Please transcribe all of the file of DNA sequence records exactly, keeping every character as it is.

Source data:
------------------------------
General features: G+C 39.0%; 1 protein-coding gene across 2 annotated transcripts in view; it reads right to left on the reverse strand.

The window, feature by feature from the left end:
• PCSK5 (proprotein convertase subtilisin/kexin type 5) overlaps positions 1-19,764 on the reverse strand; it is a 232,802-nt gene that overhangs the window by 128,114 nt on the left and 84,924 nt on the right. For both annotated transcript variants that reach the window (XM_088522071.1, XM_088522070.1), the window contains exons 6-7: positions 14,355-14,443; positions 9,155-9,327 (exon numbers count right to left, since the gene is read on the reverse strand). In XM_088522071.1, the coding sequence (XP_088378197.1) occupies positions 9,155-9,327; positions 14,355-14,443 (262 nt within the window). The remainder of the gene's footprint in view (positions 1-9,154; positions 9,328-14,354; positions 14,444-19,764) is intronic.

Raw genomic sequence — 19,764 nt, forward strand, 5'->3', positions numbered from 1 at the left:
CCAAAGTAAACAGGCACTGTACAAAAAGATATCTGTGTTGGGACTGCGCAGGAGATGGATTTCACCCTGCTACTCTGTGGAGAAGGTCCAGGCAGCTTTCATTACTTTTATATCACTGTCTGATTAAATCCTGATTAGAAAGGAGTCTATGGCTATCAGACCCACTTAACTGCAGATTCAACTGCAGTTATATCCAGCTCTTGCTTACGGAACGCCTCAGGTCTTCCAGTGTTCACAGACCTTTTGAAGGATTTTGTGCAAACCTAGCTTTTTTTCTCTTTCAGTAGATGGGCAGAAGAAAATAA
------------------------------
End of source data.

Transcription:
General features: G+C 39.0%; 1 protein-coding gene across 2 annotated transcripts in view; it reads right to left on the reverse strand.

The window, feature by feature from the left end:
• PCSK5 (proprotein convertase subtilisin/kexin type 5) overlaps positions 1-19,764 on the reverse strand; it is a 232,802-nt gene that overhangs the window by 128,114 nt on the left and 84,924 nt on the right. For both annotated transcript variants that reach the window (XM_088522071.1, XM_088522070.1), the window contains exons 6-7: positions 14,355-14,443; positions 9,155-9,327 (exon numbers count right to left, since the gene is read on the reverse strand). In XM_088522071.1, the coding sequence (XP_088378197.1) occupies positions 9,155-9,327; positions 14,355-14,443 (262 nt within the window). The remainder of the gene's footprint in view (positions 1-9,154; positions 9,328-14,354; positions 14,444-19,764) is intronic.

Raw genomic sequence — 19,764 nt, forward strand, 5'->3', positions numbered from 1 at the left:
CCAAAGTAAACAGGCACTGTACAAAAAGATATCTGTGTTGGGACTGCGCAGGAGATGGATTTCACCCTGCTACTCTGTGGAGAAGGTCCAGGCAGCTTTCATTACTTTTATATCACTGTCTGATTAAATCCTGATTAGAAAGGAGTCTATGGCTATCAGACCCACTTAACTGCAGATTCAACTGCAGTTATATCCAGCTCTTGCTTACGGAACGCCTCAGGTCTTCCAGTGTTCACAGACCTTTTGAAGGATTTTGTGCAAACCTAGCTTTTTTTCTCTTTCAGTAGATGGGCAGAAGAAAATAA